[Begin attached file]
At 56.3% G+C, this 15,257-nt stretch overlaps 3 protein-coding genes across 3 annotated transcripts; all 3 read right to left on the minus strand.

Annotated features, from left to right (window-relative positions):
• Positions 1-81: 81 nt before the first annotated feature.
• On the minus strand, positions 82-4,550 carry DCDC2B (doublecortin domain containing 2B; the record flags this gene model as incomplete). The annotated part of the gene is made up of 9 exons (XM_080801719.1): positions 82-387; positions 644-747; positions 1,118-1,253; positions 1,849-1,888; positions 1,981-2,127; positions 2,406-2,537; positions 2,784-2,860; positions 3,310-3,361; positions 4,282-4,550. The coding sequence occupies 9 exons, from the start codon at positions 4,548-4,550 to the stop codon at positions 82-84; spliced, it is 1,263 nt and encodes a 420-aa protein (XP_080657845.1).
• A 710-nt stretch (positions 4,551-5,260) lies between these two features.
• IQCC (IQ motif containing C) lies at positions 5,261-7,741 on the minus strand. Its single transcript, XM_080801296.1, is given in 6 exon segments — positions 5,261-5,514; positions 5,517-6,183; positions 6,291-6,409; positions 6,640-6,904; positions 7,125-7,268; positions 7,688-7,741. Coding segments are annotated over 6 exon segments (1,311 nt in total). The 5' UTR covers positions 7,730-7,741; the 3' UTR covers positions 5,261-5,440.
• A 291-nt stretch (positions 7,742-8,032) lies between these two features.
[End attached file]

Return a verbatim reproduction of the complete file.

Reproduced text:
At 56.3% G+C, this 15,257-nt stretch overlaps 3 protein-coding genes across 3 annotated transcripts; all 3 read right to left on the minus strand.

Annotated features, from left to right (window-relative positions):
• Positions 1-81: 81 nt before the first annotated feature.
• On the minus strand, positions 82-4,550 carry DCDC2B (doublecortin domain containing 2B; the record flags this gene model as incomplete). The annotated part of the gene is made up of 9 exons (XM_080801719.1): positions 82-387; positions 644-747; positions 1,118-1,253; positions 1,849-1,888; positions 1,981-2,127; positions 2,406-2,537; positions 2,784-2,860; positions 3,310-3,361; positions 4,282-4,550. The coding sequence occupies 9 exons, from the start codon at positions 4,548-4,550 to the stop codon at positions 82-84; spliced, it is 1,263 nt and encodes a 420-aa protein (XP_080657845.1).
• A 710-nt stretch (positions 4,551-5,260) lies between these two features.
• IQCC (IQ motif containing C) lies at positions 5,261-7,741 on the minus strand. Its single transcript, XM_080801296.1, is given in 6 exon segments — positions 5,261-5,514; positions 5,517-6,183; positions 6,291-6,409; positions 6,640-6,904; positions 7,125-7,268; positions 7,688-7,741. Coding segments are annotated over 6 exon segments (1,311 nt in total). The 5' UTR covers positions 7,730-7,741; the 3' UTR covers positions 5,261-5,440.
• A 291-nt stretch (positions 7,742-8,032) lies between these two features.